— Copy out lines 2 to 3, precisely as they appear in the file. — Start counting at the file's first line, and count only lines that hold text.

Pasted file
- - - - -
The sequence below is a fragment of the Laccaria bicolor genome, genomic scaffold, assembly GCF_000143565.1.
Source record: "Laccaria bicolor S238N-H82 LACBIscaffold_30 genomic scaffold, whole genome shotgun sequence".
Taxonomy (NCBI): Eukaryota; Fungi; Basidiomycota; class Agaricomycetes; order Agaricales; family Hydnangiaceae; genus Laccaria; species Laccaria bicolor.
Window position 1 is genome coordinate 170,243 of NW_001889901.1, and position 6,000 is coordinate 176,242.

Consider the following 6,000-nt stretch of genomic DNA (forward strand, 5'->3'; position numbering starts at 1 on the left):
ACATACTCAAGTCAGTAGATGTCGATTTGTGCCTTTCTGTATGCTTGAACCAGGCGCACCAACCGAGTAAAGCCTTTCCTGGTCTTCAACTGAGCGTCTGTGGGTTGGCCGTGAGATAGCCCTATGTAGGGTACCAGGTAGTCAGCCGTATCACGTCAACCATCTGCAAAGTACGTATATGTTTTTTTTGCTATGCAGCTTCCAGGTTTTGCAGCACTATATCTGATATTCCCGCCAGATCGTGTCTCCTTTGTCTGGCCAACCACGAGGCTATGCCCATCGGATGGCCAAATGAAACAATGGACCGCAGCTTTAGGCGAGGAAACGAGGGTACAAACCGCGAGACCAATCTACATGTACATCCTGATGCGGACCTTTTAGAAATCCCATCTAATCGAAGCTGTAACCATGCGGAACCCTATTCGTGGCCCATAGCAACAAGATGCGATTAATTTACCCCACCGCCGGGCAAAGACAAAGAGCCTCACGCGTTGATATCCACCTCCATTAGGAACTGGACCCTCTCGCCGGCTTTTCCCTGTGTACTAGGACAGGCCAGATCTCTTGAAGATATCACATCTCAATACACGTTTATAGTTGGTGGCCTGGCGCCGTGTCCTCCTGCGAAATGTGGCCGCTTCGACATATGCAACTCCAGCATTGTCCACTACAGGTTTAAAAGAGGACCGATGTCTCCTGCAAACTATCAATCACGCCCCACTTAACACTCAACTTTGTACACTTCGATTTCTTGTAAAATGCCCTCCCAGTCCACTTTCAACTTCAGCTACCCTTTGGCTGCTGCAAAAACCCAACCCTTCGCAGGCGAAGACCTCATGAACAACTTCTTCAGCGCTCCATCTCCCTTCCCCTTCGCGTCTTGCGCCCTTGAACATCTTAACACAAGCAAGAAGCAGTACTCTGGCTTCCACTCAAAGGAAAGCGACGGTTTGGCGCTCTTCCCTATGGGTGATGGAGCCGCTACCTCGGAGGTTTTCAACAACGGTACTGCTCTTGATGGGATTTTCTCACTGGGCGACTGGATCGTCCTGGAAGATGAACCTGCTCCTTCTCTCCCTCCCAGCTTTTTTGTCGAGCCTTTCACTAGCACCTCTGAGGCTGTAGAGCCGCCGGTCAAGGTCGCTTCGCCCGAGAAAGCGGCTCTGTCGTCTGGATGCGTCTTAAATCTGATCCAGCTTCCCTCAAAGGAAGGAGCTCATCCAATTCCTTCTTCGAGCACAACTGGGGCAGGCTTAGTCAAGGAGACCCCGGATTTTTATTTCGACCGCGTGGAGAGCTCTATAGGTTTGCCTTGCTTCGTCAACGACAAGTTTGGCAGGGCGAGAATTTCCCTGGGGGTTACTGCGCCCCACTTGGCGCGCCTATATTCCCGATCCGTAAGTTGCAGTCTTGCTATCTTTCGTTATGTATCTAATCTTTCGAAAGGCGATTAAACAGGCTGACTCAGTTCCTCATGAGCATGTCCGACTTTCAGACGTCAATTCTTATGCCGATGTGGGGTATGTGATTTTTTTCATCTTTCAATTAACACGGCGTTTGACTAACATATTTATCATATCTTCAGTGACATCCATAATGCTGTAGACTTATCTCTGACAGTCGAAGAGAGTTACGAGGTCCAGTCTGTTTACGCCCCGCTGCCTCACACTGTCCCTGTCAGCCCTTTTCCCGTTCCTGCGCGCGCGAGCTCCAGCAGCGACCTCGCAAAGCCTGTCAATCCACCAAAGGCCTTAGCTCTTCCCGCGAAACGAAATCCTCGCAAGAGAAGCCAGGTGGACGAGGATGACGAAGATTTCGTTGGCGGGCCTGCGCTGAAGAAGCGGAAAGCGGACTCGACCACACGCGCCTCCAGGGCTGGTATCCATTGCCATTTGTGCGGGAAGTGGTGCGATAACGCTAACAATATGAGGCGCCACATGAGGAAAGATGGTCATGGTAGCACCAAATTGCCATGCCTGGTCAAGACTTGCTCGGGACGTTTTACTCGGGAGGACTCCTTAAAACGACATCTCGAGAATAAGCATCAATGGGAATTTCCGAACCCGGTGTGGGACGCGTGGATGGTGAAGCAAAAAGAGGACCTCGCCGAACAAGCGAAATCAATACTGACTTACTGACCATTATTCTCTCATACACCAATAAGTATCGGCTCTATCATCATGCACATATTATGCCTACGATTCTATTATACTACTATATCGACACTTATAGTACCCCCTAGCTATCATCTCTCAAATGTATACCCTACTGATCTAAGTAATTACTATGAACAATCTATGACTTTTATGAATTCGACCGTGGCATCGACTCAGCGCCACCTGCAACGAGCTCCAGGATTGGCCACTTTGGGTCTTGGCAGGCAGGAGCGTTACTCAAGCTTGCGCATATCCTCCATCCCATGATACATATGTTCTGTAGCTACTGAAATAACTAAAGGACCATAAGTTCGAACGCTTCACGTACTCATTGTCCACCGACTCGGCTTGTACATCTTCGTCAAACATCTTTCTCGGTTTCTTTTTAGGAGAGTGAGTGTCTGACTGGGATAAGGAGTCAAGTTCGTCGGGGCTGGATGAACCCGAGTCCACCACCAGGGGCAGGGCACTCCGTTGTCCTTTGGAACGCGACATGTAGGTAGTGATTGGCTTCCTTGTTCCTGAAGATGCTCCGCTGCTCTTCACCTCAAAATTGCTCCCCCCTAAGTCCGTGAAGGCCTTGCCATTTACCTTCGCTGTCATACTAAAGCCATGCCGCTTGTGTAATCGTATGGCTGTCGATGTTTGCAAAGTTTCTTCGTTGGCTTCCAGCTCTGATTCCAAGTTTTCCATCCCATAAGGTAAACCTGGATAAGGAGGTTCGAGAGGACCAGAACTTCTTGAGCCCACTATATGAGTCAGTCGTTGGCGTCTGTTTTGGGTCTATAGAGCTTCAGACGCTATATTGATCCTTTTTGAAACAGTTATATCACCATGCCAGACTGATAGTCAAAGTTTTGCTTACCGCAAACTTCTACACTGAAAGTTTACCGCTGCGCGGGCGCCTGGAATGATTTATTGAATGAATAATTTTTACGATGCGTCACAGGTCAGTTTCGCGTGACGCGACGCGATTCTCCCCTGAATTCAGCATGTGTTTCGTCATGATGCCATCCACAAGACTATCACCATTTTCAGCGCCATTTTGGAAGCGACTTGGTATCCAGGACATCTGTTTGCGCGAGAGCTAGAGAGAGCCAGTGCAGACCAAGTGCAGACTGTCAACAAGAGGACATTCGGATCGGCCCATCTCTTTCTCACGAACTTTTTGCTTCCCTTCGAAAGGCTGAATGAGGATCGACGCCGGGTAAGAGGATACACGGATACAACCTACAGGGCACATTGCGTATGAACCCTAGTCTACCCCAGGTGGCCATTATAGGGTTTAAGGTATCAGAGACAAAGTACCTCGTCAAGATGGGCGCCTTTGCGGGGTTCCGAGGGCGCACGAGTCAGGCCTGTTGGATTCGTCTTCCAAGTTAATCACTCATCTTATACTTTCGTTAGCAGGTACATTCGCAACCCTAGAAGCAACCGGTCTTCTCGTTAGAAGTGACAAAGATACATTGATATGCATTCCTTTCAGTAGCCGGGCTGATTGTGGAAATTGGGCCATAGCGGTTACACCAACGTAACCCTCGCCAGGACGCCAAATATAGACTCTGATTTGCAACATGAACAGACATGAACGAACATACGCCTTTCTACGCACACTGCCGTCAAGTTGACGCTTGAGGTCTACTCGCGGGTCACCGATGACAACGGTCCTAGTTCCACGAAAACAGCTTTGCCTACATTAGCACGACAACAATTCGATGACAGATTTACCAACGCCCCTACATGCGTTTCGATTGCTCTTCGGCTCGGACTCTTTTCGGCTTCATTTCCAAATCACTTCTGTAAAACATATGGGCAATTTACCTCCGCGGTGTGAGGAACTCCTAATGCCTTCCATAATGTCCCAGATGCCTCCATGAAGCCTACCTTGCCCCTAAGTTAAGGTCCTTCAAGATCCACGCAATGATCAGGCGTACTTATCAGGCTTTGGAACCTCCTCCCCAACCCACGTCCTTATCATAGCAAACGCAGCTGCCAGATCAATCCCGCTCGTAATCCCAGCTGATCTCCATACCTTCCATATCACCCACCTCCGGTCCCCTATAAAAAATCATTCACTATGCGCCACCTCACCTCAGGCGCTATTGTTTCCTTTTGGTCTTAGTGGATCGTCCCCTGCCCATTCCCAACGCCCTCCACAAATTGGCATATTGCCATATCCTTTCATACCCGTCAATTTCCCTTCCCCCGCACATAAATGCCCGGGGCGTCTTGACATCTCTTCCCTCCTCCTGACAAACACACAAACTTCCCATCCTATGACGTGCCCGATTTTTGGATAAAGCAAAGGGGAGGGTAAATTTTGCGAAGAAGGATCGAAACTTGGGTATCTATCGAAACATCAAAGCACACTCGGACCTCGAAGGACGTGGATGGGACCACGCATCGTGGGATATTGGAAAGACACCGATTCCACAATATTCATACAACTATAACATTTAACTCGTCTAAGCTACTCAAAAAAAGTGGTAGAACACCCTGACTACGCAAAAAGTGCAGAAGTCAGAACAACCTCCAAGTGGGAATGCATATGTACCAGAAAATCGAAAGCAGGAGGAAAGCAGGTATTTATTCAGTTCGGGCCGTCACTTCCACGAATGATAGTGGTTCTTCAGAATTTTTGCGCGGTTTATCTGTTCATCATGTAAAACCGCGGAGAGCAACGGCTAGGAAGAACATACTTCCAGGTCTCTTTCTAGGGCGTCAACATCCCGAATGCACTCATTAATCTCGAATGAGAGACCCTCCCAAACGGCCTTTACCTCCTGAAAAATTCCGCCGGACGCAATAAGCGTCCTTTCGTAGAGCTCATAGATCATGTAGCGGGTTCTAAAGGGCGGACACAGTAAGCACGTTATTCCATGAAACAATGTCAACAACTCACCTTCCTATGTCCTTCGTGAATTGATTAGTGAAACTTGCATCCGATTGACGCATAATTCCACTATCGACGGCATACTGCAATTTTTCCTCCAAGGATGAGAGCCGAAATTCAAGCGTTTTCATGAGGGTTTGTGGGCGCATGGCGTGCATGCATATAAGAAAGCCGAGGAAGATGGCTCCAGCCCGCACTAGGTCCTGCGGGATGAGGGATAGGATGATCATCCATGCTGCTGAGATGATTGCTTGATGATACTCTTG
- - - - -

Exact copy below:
Source record: "Laccaria bicolor S238N-H82 LACBIscaffold_30 genomic scaffold, whole genome shotgun sequence".
Taxonomy (NCBI): Eukaryota; Fungi; Basidiomycota; class Agaricomycetes; order Agaricales; family Hydnangiaceae; genus Laccaria; species Laccaria bicolor.